The end of this journey’s road took us to the Salvadoran countryside. The green was a welcome break from the asphalt streets, cement shopping malls and traffic jams of busy San Salvador. Some of the team visited a women’s cooperative making the wine we had already found in Wal-Mart. Bottles at home didn’t stop an impromptu tasting on the go. . .
On Friday afternoon Steve, Gita and Kate went on a rolling green, curve hugging, volcanic vista, sugarcane sweet road trip to the western corner of the country. Led by Eduardo Cader, Bpeace’s fast driving, enthusiast and unshakable liaison for this week, we were taken on a tour of his favorite places in the stunning yet humble mountain villages of this coffee region.
Eduardo has a long family history here. His great great grandmother is buried in a local church. But today the building faces a town plaza abuzz with the sounds of marching bands and the joy of a Children’s Day parade. We grabbed a pastry at a corner shop and onward we went. We walked the cobbled streets of villages where old women in the park called out hellos at our passing, dogs wandered or dozed, their occasional sound breaking the quiet of a sunny slumbering afternoon.
As we marveled at the beauty of these towns’ fading architecture we couldn’t help but feel the nostalgia for something soon to pass. A few smart shops, creative and colorful cafe murals are emerging. San Salvadorans and tourists are beginning to discover these untouched places. Even Wal-Mart has landed here as the chain has developed a small town Salvadoran model. Change is afoot. Will it impact the poverty productively? Largely unmarked by violence, will development bring conflict?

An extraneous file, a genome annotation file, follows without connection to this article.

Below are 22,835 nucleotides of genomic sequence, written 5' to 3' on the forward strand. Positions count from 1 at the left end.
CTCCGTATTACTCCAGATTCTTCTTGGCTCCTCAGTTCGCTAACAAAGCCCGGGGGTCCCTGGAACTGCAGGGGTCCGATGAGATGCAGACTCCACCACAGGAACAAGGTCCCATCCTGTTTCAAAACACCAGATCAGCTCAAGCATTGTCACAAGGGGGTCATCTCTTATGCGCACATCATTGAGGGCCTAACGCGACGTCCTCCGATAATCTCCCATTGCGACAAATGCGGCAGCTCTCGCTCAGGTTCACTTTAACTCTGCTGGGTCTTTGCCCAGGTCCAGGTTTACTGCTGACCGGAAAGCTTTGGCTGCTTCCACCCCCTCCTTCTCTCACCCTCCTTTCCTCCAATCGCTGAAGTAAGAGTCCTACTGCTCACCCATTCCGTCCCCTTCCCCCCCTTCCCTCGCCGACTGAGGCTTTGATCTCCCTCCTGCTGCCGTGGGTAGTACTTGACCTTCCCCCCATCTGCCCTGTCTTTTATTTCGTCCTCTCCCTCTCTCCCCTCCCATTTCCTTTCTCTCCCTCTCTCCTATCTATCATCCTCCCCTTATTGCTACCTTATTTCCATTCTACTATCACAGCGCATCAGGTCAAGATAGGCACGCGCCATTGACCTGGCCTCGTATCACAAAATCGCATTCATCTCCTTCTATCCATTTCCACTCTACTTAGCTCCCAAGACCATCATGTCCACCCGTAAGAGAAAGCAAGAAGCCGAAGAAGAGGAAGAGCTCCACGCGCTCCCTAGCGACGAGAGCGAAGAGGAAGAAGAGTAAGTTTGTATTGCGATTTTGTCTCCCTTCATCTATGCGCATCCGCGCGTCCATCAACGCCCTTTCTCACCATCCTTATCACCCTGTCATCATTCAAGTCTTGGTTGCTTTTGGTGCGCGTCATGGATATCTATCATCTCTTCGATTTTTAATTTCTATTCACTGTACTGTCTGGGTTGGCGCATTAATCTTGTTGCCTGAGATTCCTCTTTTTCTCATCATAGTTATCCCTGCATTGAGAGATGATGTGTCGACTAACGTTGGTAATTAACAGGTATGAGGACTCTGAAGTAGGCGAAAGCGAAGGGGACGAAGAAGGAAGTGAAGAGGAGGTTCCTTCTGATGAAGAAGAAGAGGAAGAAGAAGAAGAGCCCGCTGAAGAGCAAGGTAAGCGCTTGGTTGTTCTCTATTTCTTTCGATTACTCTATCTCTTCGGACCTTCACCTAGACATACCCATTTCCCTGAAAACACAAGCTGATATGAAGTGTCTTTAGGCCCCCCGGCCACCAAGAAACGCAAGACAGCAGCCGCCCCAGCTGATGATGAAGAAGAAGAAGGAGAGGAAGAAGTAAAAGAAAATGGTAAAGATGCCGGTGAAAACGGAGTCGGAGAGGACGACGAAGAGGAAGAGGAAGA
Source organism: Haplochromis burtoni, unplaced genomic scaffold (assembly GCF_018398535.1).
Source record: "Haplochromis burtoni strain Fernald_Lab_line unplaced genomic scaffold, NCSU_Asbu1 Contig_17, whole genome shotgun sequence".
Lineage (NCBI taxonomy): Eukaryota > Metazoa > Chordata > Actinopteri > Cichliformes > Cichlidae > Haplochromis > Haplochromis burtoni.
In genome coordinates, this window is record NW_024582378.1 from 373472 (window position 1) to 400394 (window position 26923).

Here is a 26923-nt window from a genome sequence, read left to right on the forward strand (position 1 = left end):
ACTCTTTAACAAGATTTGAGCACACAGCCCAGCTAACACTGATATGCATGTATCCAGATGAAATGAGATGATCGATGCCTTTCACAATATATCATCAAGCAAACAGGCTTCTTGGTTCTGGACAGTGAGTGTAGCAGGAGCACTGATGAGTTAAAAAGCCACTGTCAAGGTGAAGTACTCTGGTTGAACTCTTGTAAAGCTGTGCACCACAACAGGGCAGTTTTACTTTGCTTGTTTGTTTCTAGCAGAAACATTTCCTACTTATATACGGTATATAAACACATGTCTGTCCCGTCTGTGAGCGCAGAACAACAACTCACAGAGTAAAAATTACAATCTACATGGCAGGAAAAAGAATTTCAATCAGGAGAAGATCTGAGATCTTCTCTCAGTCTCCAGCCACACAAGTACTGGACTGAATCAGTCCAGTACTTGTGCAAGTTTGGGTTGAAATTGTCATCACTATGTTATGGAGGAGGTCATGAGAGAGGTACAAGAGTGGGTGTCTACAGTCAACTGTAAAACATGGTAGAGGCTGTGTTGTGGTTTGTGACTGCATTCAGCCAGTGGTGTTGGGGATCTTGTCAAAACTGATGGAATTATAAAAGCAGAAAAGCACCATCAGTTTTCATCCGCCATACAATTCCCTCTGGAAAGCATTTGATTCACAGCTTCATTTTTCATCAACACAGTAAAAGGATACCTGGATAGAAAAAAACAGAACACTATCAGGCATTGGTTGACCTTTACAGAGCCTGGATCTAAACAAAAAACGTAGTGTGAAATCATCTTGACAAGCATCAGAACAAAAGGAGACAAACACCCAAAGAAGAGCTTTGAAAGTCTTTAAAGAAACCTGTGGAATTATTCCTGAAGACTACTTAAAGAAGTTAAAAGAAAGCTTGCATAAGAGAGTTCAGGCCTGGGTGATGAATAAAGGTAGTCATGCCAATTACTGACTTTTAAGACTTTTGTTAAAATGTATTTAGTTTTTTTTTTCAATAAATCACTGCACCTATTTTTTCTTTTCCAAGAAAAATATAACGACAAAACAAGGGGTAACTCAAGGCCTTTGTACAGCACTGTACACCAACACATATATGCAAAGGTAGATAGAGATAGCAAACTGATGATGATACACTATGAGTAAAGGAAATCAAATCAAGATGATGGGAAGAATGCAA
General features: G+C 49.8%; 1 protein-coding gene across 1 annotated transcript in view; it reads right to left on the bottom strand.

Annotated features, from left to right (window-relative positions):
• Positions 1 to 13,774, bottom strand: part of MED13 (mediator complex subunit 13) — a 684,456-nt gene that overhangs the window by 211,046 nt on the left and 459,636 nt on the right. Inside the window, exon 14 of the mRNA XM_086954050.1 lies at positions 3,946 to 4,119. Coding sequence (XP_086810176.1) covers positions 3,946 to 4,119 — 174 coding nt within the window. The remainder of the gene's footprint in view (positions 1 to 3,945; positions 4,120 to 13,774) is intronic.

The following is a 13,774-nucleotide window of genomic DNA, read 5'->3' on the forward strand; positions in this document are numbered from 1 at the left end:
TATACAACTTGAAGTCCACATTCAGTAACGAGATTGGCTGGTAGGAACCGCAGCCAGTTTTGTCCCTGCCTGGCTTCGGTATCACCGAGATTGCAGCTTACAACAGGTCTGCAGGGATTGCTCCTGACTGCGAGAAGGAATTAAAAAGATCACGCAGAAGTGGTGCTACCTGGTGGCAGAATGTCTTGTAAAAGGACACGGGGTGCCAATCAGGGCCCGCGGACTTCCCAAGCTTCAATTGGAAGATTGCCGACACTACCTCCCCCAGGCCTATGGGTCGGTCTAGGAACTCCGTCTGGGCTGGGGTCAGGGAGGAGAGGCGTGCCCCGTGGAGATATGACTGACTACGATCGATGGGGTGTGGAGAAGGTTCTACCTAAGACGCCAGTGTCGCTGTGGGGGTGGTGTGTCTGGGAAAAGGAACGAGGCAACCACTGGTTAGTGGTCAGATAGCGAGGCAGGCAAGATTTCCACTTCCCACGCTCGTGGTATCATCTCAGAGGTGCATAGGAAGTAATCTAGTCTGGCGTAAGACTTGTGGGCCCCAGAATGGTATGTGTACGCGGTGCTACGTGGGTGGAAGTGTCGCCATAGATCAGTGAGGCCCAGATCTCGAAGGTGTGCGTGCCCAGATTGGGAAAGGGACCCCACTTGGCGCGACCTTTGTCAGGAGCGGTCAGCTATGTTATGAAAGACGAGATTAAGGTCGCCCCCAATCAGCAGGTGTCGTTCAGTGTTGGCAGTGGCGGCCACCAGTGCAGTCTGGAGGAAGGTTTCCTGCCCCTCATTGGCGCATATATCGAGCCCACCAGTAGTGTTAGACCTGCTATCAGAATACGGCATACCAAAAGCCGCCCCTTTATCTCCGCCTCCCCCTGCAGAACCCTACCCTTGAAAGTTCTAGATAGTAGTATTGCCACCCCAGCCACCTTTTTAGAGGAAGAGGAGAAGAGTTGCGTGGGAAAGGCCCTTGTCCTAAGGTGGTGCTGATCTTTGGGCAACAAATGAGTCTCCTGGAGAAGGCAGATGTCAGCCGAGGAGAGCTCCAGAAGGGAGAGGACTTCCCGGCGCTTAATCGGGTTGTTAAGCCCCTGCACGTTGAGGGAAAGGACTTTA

But for today we enjoyed the view and felt peace and safety. In many ways these small villages represent what is possible here — the graciousness of a beautiful and rightfully proud country. Yes, the spirit of El Salvador has captured both our hearts and our intellect.
This is the beginning of Bpeace’s exploration, not the end. In the coming months we will need to skillfully map Bpeace’s path here, deploying equal parts of heart and mind to address the country’s opportunity gap in the Bpeace way — creating jobs, creating hope, reducing violence.